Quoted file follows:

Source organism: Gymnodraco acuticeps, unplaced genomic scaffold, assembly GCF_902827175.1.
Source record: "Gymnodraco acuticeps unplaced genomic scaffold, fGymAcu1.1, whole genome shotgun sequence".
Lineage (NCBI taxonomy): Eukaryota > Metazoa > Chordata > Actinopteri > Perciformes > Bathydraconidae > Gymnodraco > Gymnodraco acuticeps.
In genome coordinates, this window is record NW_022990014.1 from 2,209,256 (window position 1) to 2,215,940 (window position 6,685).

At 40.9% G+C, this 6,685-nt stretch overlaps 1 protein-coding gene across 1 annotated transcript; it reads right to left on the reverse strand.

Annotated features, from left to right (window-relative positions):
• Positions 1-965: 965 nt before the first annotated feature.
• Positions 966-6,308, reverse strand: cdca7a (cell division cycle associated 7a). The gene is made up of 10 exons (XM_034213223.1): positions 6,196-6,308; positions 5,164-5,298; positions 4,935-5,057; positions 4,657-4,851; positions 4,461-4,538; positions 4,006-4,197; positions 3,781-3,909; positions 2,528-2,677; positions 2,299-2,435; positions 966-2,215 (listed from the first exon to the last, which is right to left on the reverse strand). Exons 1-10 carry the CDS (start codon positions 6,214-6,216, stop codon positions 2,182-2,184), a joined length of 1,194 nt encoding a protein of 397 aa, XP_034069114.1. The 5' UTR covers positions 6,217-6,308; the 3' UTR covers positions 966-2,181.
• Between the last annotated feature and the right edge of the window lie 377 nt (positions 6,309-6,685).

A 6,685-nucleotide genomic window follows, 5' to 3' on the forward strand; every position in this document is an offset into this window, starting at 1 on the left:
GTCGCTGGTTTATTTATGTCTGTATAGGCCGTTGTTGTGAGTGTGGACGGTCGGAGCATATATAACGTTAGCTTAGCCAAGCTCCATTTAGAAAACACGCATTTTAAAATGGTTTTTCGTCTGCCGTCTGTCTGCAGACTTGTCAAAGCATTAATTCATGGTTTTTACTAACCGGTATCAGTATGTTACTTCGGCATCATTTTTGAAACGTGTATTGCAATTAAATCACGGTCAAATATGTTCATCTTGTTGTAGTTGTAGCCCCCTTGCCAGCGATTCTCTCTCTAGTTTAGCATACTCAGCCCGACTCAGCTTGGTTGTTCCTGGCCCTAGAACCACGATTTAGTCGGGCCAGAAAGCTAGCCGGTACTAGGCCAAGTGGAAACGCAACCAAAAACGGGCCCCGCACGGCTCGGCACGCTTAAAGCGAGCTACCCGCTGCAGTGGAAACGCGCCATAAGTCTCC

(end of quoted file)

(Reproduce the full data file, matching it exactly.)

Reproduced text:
Source organism: Gymnodraco acuticeps, unplaced genomic scaffold, assembly GCF_902827175.1.
Source record: "Gymnodraco acuticeps unplaced genomic scaffold, fGymAcu1.1, whole genome shotgun sequence".
Lineage (NCBI taxonomy): Eukaryota > Metazoa > Chordata > Actinopteri > Perciformes > Bathydraconidae > Gymnodraco > Gymnodraco acuticeps.
In genome coordinates, this window is record NW_022990014.1 from 2,209,256 (window position 1) to 2,215,940 (window position 6,685).

At 40.9% G+C, this 6,685-nt stretch overlaps 1 protein-coding gene across 1 annotated transcript; it reads right to left on the reverse strand.

Annotated features, from left to right (window-relative positions):
• Positions 1-965: 965 nt before the first annotated feature.
• Positions 966-6,308, reverse strand: cdca7a (cell division cycle associated 7a). The gene is made up of 10 exons (XM_034213223.1): positions 6,196-6,308; positions 5,164-5,298; positions 4,935-5,057; positions 4,657-4,851; positions 4,461-4,538; positions 4,006-4,197; positions 3,781-3,909; positions 2,528-2,677; positions 2,299-2,435; positions 966-2,215 (listed from the first exon to the last, which is right to left on the reverse strand). Exons 1-10 carry the CDS (start codon positions 6,214-6,216, stop codon positions 2,182-2,184), a joined length of 1,194 nt encoding a protein of 397 aa, XP_034069114.1. The 5' UTR covers positions 6,217-6,308; the 3' UTR covers positions 966-2,181.
• Between the last annotated feature and the right edge of the window lie 377 nt (positions 6,309-6,685).

A 6,685-nucleotide genomic window follows, 5' to 3' on the forward strand; every position in this document is an offset into this window, starting at 1 on the left:
GTCGCTGGTTTATTTATGTCTGTATAGGCCGTTGTTGTGAGTGTGGACGGTCGGAGCATATATAACGTTAGCTTAGCCAAGCTCCATTTAGAAAACACGCATTTTAAAATGGTTTTTCGTCTGCCGTCTGTCTGCAGACTTGTCAAAGCATTAATTCATGGTTTTTACTAACCGGTATCAGTATGTTACTTCGGCATCATTTTTGAAACGTGTATTGCAATTAAATCACGGTCAAATATGTTCATCTTGTTGTAGTTGTAGCCCCCTTGCCAGCGATTCTCTCTCTAGTTTAGCATACTCAGCCCGACTCAGCTTGGTTGTTCCTGGCCCTAGAACCACGATTTAGTCGGGCCAGAAAGCTAGCCGGTACTAGGCCAAGTGGAAACGCAACCAAAAACGGGCCCCGCACGGCTCGGCACGCTTAAAGCGAGCTACCCGCTGCAGTGGAAACGCGCCATAAGTCTCC